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Publication# Effect of friction on dense suspension flows of hard particles

Abstract

We use numerical simulations to study the effect of particle friction on suspension flows of non-Brownian hard particles. By systematically varying the microscopic friction coefficient mu(p) and the viscous number J, we build a phase diagram that identifies three regimes of flow: frictionless, frictional sliding, and rolling. Using energy balance in flow, we predict relations between kinetic observables, confirmed by numerical simulations. For realistic friction coefficients and small viscous numbers (below J similar to 10(-3)), we show that the dominating dissipative mechanism is sliding of frictional contacts, and we characterize asymptotic behaviors as jamming is approached. Outside this regime, our observations support the idea that flow belongs to the universality class of frictionless particles. We discuss recent experiments in the context of our phase diagram.

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Friction

Friction is the force resisting the relative motion of solid surfaces, fluid layers, and material elements sliding against each other. There are several types of friction:
*Dry friction is a force

Phase diagram

A phase diagram in physical chemistry, engineering, mineralogy, and materials science is a type of chart used to show conditions (pressure, temperature, volume, etc.) at which thermodynamically disti

Direct numerical simulation

A direct numerical simulation (DNS) is a simulation in computational fluid dynamics (CFD) in which the Navier–Stokes equations are numerically solved without any turbulence model. This means that the

Carolina Brito Carvalho dos Santos, Matthieu Wyart

Amorphous packings of nonspherical particles such as ellipsoids and spherocylinders are known to be hypostatic: The number of mechanical contacts between particles is smaller than the number of degrees of freedom, thus violating Maxwell's mechanical stability criterion. In this work, we propose a general theory of hypostatic amorphous packings and the associated jamming transition. First, we show that many systems fall into a same universality class. As an example, we explicitly map ellipsoids into a system of "breathing" particles. We show by using a marginal stability argument that in both cases jammed packings are hypostatic and that the critical exponents related to the contact number and the vibrational density of states are the same. Furthermore, we introduce a generalized perceptron model which can be solved analytically by the replica method. The analytical solution predicts critical exponents in the same hypostatic jamming universality class. Our analysis further reveals that the force and gap distributions of hypostatic jamming do not show power-law behavior, in marked contrast to the isostatic jamming of spherical particles. Finally, we confirm our theoretical predictions by numerical simulations.

Flows of hard granular materials depend strongly on the interparticle friction coefficient mu(p) and on the inertial number I, which characterizes proximity to the jamming transition where flow stops. Guided by numerical simulations, we derive the phase diagram of dense inertial flow of spherical particles, finding three regimes for 10(-4) less than or similar to I less than or similar to 10(-1): frictionless, frictional sliding, and rolling. These are distinguished by the dominant means of energy dissipation, changing from collisional to sliding friction, and back to collisional, as mu(p) increases from zero at constant I. The three regimes differ in their kinetics and rheology; in particular, the velocity fluctuations and the stress ratio both display nonmonotonic behavior with mu(p), corresponding to transitions between the three regimes of flow. We rationalize the phase boundaries between these regimes, show that energy balance yields scaling relations between microscopic properties in each of them, and derive the strain scale atwhich particles lose memory of their velocity. For the frictional sliding regime most relevant experimentally, we find for I >= 10(-2.5) that the growth of the macroscopic friction mu(I) with I is induced by an increase of collisional dissipation. This implies in that range that mu(I) - mu(0) similar to I1-2b, where b approximate to 0.2 is an exponent that characterizes both the dimensionless velocity fluctuations L similar to I-b and the density of sliding contacts chi similar to I-b.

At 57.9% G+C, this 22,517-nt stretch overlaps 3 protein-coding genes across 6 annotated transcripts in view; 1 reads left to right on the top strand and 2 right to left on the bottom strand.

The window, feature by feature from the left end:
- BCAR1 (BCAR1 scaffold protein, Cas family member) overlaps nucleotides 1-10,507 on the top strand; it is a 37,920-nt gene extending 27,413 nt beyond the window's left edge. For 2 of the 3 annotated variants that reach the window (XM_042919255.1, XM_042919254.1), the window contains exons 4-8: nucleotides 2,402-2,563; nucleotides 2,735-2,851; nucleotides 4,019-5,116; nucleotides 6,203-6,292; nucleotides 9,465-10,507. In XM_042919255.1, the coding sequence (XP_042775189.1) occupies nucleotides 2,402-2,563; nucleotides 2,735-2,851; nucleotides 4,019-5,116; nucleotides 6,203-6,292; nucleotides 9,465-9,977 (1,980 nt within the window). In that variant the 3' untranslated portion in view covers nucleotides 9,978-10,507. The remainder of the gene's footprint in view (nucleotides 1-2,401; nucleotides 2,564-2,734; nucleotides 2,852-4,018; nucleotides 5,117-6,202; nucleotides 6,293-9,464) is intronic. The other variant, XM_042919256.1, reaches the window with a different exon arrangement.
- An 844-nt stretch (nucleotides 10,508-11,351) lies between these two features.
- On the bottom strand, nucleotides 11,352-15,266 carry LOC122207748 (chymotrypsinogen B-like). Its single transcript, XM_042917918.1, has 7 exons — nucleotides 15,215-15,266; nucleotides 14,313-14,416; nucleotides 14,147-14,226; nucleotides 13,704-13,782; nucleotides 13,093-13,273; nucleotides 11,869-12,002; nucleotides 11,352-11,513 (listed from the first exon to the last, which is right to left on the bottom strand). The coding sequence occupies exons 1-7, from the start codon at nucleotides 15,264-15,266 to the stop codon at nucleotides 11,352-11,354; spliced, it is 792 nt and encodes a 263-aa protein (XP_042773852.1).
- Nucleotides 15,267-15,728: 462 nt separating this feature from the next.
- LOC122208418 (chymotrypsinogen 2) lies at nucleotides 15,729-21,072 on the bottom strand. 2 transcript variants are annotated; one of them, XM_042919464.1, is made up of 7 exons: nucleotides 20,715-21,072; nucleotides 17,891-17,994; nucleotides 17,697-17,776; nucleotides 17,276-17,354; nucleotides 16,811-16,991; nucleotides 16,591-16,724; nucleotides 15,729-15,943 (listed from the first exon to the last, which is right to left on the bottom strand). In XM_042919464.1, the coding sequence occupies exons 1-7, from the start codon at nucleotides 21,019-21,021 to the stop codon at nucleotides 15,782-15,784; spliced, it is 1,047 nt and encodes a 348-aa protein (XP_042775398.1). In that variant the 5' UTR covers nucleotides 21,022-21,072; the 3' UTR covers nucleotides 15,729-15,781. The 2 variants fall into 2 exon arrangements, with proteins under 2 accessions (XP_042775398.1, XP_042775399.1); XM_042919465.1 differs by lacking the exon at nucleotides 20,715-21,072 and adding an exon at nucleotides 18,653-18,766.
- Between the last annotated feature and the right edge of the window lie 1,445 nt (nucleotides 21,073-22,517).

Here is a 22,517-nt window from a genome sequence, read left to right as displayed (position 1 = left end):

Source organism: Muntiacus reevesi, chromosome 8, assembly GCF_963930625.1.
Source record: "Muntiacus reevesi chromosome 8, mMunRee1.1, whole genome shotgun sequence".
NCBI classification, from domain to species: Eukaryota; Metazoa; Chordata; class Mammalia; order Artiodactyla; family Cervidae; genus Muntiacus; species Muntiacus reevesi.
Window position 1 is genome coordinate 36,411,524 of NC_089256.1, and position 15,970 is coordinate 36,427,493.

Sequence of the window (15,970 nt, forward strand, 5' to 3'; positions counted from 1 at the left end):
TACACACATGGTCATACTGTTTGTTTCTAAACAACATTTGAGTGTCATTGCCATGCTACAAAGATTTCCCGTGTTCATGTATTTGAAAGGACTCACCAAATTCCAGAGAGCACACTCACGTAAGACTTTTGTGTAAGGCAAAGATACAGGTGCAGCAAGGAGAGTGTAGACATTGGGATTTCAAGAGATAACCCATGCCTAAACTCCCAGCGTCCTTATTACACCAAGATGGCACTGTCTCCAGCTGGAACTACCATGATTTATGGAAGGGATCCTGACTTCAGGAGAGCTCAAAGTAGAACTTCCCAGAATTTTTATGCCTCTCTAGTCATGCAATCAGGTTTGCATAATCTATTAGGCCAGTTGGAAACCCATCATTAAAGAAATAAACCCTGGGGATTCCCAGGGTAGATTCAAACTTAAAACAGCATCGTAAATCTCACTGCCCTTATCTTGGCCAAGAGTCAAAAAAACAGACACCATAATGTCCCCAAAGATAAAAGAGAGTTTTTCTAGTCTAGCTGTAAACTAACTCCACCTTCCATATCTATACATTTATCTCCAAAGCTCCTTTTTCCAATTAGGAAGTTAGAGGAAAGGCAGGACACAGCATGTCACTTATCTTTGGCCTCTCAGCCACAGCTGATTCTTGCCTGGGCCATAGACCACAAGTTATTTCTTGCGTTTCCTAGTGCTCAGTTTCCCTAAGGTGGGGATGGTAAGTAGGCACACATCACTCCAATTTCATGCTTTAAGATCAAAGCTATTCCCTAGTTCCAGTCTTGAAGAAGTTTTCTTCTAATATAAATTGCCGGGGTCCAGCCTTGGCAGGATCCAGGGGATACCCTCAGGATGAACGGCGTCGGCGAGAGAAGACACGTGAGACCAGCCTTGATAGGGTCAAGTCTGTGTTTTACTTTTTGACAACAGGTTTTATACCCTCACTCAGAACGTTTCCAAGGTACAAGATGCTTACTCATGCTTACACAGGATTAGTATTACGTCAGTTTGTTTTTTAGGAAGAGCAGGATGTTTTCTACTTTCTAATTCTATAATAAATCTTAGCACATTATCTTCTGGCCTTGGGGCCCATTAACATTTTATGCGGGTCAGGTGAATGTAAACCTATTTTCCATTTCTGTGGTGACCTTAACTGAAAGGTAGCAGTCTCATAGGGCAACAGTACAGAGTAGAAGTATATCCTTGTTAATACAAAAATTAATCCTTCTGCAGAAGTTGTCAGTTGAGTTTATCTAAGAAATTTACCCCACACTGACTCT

2016The research work reported in the present dissertation is aimed at the analysis of complex physical phenomena involving instabilities and nonlinearities occurring in fluids through state-of-the-art numerical modeling. Solutions of intricate fluid physics problems are devised in two particularly arduous situations: fluid domains with moving boundaries and the high-Reynolds-number regime dominated by nonlinear convective effects. Shear-driven flows of incompressible Newtonian fluids enclosed in cavities of varying geometries are thoroughly investigated in the two following frameworks: transition with a free surface and confined turbulence. The physical system we consider is made of an incompressible Newtonian fluid filling a bounded, or partially bounded cavity. A series of shear-driven flows are easily generated by setting in motion some part of the container boundary. These driven-cavity flows are not only technologically important, they are of great scientific interest because they display almost all physical fluid phenomena that can possibly occur in incompressible flows, and this in the simplest geometrical settings. Thus corner eddies, secondary flows, longitudinal vortices, complex three-dimensional patterns, chaotic particle motions, nonuniqueness, transition, and turbulence all occur naturally and can be studied in the same geometry. This facilitates the comparison of results from experiments, analysis, and computation over the whole range of Reynolds numbers. The flows under consideration are part of a larger class of confined flows driven by linear or angular momentum gradients. This dissertation reports a detailed study of a novel numerical method developed for the simulation of an unsteady free-surface flow in three-space-dimensions. This method relies on a moving-grid technique to solve the Navier-Stokes equations expressed in the arbitrary Lagrangian-Eulerian (ALE) kinematics and discretized by the spectral element method. A comprehensive analysis of the continuous and discretized formulations of the general problem in the ALE frame, with nonlinear, non-homogeneous and unsteady boundary conditions is presented. In this dissertation, we first consider in the internal turbulent flow of a fluid enclosed in a bounded cubical cavity driven by the constant translation of its lid. The solution of this flow relied on large-eddy simulations, which served to improve our physical understanding of this complex flow dynamics. Subsequently, a novel subgrid model based on approximate deconvolution methods coupled with a dynamic mixed scale model was devised. The large-eddy simulation of the lid-driven cubical cavity flow based on this novel subgrid model has shown improvements over traditional subgrid-viscosity type of models. Finally a new interpretation of approximate deconvolution models when used with implicit filtering as a way to approximate the projective grid filter was given. This led to the introduction of the grid filter models. Through the use of a newly-developed method of numerical simulation, in this dissertation we solve unsteady flows with a flat and moving free-surface in the transitional regime. These flows are the incompressible flow of a viscous fluid enclosed in a cylindrical container with an open top surface and driven by the steady rotation of the bottom wall. New flow states are investigated based on the fully three-dimensional solution of the Navier-Stokes equations for these free-surface cylindrical swirling flows, without resorting to any symmetry properties unlike all other results available in the literature. To our knowledge, this study delivers the most general available results for this free-surface problem due to its original mathematical treatment. This second part of the dissertation is a basic research task directed at increasing our understanding of the influence of the presence of a free surface on the intricate transitional flow dynamics of shear-driven flows.